Wise Wood moved to Alberta like many Americans because of the availability of cheap land in the "last best west". When there, however, he became annoyed at the domination of Canadian politics by Central Canada, often to the detriment of western farmes. Thus he became an important member of the United Farmers of Alberta and in 1916 became the organization's president. Wise Wood became well known as the main theorist and head of the radical Albertan branch of the wave of agrarian discontent that was sweeping Canada at the time. He consistently refused to run for office, but backed the United Farmers when they ran for office in the province and also supported the Progressive Party of Canada federally.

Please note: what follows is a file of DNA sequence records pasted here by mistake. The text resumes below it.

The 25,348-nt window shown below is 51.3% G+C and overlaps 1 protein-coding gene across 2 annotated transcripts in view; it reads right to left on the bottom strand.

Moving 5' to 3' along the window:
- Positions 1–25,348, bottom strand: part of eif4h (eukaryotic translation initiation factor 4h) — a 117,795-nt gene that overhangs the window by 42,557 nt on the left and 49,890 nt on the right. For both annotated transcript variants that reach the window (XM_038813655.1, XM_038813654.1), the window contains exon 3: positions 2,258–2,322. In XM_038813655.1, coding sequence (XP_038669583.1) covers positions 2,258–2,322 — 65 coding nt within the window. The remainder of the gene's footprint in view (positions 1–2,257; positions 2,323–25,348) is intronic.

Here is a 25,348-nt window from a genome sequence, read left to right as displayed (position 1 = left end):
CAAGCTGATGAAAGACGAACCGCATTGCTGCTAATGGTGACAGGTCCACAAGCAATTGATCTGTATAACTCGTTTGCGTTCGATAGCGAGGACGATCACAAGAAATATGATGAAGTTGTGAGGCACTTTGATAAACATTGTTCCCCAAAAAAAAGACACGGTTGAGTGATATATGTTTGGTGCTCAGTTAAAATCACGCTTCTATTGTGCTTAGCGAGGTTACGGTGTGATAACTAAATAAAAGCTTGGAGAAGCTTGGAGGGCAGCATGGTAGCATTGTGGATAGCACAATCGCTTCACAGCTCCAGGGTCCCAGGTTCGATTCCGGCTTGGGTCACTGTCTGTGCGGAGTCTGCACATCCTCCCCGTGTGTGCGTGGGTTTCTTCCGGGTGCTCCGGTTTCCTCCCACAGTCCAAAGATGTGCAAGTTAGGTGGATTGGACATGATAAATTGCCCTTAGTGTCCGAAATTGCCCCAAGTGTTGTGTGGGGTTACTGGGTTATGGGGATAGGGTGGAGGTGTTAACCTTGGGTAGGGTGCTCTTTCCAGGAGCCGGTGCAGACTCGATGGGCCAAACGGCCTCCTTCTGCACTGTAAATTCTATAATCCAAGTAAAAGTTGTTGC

Wise Wood's ideology was one of class conflict. Often accused of being a Bolshevik Wood was nothing of the sort, but did borrow from their vocabulary. He saw how the two main parties the Liberals and the Conservatives were dominated by the industrial interests of central Canada. He did not see this as a problem as he aknowledged that every class should do its utmost to curry favour from the governmentment. What he did see as a problem was that the rural interests were not represented and thus could not get their share of the spoils. While popular to some this extreme position was unpopular in most of Canada and the capture of the Progressive Party by followers of Wood helped destroy the party everywhere outside Alberta.
Wood continued to play an important role in the UFA until 1937 when retired to his farm in Carstairs, Alberta